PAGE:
FAA, Border Control, and customs agents face furloughs and reduced overtime
The disruptions stemmed from a Homeland Security Department decision to reduce overtime, an initial consequence of budget cuts that took effect March 1 and may lead to furloughs next month. The changes will mean fewer federal workers at airports, harbors and land borders, making it harder for passengers and produce to clear customs, officials said.
The Federal Aviation Administration today indicated that it intends to issue furlough notices to “all its employees,” Doug Church, a spokesman for the National Air Traffic Controllers Association, a labor union, said in an e-mailed statement. In a month there will be fewer controllers in towers, and increased delays for travelers, Church said. FAA Administrator Michael Huerta warned of furloughs in a letter to agency employees on Feb. 11.Importers of tomatoes, peppers, eggplants, squash, cucumbers and other fruits and vegetables are bracing for long lines at border crossings, said Lance Jungmeyer, president of the Fresh Produce Association of the Americas. Shipments may surge as weather and markets change, and companies rely on customs agents being present when needed, he said.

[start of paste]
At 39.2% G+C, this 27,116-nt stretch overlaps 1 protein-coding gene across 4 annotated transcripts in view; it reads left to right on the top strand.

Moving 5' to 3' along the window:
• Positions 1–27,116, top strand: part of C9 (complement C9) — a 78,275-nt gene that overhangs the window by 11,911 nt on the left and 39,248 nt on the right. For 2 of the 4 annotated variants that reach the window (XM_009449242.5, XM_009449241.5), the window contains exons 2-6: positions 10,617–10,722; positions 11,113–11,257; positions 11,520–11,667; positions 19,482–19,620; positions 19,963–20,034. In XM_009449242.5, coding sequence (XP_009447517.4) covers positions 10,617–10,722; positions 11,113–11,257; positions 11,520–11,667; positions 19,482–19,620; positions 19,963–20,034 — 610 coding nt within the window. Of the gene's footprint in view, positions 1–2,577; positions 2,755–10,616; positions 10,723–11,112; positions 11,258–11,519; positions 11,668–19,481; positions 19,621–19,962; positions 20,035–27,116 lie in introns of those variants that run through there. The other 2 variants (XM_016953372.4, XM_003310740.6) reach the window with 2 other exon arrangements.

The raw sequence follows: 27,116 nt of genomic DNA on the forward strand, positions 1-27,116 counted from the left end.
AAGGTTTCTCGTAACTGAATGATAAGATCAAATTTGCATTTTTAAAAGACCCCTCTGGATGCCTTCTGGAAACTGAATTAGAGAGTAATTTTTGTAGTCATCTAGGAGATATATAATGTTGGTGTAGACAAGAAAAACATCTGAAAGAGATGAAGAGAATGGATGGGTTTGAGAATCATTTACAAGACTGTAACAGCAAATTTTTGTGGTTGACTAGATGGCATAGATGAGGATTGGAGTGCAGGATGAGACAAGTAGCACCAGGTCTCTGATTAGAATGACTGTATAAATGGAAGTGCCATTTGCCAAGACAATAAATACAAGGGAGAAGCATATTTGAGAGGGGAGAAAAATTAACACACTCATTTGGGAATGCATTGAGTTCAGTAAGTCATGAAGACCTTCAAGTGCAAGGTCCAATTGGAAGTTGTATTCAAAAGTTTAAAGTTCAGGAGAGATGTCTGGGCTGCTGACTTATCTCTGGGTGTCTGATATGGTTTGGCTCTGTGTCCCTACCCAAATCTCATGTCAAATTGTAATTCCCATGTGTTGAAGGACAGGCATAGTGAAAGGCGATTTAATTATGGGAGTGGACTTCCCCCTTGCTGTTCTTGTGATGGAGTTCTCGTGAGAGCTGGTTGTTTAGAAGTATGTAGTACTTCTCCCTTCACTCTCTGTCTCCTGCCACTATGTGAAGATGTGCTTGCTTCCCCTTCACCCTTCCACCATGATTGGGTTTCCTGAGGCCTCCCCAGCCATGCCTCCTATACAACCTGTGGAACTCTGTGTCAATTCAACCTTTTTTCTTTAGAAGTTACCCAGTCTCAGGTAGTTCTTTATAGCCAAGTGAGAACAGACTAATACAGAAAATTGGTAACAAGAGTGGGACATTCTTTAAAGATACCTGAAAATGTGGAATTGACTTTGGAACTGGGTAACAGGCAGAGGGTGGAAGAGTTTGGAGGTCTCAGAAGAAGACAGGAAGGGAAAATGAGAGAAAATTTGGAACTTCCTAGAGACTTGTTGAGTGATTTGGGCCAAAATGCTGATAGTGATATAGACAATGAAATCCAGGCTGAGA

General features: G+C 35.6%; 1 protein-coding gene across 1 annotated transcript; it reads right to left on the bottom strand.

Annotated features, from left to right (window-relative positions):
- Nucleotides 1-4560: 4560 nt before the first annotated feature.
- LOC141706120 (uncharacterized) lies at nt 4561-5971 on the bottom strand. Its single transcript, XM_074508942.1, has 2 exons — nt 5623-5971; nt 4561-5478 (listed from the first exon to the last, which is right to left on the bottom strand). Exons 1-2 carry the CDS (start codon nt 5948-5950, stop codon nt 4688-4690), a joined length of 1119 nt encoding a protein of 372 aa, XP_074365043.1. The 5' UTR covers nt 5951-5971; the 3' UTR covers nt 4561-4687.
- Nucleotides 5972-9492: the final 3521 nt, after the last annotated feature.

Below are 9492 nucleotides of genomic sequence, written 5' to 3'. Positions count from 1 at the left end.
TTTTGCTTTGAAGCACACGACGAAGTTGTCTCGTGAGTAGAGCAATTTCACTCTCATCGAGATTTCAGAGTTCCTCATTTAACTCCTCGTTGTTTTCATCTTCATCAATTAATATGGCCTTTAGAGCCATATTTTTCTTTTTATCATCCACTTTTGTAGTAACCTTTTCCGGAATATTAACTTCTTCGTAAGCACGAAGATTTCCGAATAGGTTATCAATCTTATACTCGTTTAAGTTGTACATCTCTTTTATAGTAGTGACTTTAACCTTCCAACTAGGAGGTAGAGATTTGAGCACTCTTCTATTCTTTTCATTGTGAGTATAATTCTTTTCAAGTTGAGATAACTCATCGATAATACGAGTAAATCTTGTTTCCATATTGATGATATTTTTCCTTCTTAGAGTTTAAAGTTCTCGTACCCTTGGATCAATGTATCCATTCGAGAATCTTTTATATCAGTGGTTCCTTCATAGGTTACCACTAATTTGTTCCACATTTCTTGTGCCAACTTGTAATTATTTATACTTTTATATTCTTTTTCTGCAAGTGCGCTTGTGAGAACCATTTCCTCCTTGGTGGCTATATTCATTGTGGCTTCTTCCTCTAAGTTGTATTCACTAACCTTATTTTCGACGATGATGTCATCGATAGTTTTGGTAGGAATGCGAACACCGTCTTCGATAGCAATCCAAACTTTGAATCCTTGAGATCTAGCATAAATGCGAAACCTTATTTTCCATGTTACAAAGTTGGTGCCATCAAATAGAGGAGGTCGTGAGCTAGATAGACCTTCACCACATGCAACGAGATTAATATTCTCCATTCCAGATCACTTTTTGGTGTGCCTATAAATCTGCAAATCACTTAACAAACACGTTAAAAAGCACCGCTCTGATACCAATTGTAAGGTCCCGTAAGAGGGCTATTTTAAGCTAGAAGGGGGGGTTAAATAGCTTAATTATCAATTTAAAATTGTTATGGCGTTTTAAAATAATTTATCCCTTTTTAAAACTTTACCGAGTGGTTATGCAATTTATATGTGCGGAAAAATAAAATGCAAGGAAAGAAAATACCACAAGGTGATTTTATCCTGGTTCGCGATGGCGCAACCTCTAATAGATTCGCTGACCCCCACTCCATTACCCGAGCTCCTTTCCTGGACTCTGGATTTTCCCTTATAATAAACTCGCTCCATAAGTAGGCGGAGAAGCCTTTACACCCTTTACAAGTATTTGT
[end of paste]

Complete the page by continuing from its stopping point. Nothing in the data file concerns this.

Delays Grow for Travelers to Tomatoes as U.S. Cuts Hours - Bloomberg
Undocumented immigrants and cargo will likely flow across the border with Mexico and into the U.S. as border patrol agents take a pay cut amounting to 35 percent from furlough days and missing overtime, J. David Cox Sr., national president of the American Federation of Government Employees union, said in an e- mailed statement today.